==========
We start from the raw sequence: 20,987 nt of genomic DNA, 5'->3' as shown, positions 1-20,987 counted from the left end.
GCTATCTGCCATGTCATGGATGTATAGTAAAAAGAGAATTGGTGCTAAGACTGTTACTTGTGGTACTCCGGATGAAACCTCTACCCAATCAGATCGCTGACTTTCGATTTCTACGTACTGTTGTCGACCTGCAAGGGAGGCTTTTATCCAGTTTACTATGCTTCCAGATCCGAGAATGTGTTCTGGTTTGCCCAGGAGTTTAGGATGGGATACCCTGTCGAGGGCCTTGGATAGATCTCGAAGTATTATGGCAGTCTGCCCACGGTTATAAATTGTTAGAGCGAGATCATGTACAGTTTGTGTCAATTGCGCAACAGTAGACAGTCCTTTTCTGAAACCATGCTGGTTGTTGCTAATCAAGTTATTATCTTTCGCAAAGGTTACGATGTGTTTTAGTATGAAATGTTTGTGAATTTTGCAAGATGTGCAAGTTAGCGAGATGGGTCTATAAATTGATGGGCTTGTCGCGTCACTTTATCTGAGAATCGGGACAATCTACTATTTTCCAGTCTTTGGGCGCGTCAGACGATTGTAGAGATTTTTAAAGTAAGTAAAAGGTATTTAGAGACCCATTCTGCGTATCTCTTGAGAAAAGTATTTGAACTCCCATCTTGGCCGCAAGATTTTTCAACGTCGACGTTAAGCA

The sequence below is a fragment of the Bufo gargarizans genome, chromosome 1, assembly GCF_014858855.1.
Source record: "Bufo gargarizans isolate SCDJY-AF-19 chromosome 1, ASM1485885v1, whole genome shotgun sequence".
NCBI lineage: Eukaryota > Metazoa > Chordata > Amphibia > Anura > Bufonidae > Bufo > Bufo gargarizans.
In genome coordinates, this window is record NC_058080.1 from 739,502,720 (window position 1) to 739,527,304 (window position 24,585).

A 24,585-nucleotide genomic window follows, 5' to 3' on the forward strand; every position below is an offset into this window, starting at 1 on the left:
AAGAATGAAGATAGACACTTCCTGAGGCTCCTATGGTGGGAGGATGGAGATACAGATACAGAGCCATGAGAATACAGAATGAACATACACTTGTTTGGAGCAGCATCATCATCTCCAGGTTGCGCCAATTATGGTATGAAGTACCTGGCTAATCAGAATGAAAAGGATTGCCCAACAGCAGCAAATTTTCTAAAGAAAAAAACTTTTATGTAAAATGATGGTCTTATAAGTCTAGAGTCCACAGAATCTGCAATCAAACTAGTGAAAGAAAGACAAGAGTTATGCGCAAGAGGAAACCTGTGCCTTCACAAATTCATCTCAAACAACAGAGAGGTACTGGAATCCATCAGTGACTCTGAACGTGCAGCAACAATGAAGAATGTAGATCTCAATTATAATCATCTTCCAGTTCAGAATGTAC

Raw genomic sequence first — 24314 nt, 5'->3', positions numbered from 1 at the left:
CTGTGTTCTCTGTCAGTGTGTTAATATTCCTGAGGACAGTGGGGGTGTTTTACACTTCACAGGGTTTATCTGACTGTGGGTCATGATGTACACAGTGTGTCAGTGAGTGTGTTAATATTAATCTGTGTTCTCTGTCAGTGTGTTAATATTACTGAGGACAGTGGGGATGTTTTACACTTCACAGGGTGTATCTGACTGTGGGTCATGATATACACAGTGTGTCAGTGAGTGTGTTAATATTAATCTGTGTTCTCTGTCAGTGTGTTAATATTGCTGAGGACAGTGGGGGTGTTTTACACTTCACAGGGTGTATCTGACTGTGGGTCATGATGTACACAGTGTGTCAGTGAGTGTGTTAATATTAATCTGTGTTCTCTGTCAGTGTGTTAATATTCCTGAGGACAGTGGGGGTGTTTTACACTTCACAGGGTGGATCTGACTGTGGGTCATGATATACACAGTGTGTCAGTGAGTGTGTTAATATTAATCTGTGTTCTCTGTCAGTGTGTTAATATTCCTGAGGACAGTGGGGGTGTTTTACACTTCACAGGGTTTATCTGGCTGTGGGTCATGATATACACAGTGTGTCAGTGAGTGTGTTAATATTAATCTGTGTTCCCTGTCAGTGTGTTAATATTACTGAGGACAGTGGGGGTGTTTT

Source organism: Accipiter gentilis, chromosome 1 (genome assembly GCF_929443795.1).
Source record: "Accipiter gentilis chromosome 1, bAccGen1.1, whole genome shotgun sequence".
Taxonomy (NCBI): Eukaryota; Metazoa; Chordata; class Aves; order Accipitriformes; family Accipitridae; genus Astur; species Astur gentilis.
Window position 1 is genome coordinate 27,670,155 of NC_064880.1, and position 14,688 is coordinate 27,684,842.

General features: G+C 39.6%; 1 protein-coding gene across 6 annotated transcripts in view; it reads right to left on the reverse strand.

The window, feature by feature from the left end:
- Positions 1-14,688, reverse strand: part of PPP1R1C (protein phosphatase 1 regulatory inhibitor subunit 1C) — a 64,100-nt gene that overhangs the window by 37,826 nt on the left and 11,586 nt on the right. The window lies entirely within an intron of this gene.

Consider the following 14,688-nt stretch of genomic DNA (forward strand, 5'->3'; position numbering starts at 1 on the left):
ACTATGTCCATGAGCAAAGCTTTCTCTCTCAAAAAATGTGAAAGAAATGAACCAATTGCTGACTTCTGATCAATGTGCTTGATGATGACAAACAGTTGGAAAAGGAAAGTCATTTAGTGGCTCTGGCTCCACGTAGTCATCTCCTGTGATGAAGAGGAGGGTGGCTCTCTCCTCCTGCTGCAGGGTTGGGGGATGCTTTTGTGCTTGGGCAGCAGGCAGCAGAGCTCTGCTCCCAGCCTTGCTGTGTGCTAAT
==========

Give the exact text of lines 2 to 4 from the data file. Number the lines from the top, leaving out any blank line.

GCTATCTGCCATGTCATGGATGTATAGTAAAAAGAGAATTGGTGCTAAGACTGTTACTTGTGGTACTCCGGATGAAACCTCTACCCAATCAGATCGCTGACTTTCGATTTCTACGTACTGTTGTCGACCTGCAAGGGAGGCTTTTATCCAGTTTACTATGCTTCCAGATCCGAGAATGTGTTCTGGTTTGCCCAGGAGTTTAGGATGGGATACCCTGTCGAGGGCCTTGGATAGATCTCGAAGTATTATGGCAGTCTGCCCACGGTTATAAATTGTTAGAGCGAGATCATGTACAGTTTGTGTCAATTGCGCAACAGTAGACAGTCCTTTTCTGAAACCATGCTGGTTGTTGCTAATCAAGTTATTATCTTTCGCAAAGGTTACGATGTGTTTTAGTATGAAATGTTTGTGAATTTTGCAAGATGTGCAAGTTAGCGAGATGGGTCTATAAATTGATGGGCTTGTCGCGTCACTTTATCTGAGAATCGGGACAATCTACTATTTTCCAGTCTTTGGGCGCGTCAGACGATTGTAGAGATTTTTAAAGTAAGTAAAAGGTATTTAGAGACCCATTCTGCGTATCTCTTGAGAAAAGTATTTGAACTCCCATCTTGGCCGCAAGATTTTTCAACGTCGACGTTAAGCA

The sequence below is a fragment of the Bufo gargarizans genome, chromosome 1, assembly GCF_014858855.1.
Source record: "Bufo gargarizans isolate SCDJY-AF-19 chromosome 1, ASM1485885v1, whole genome shotgun sequence".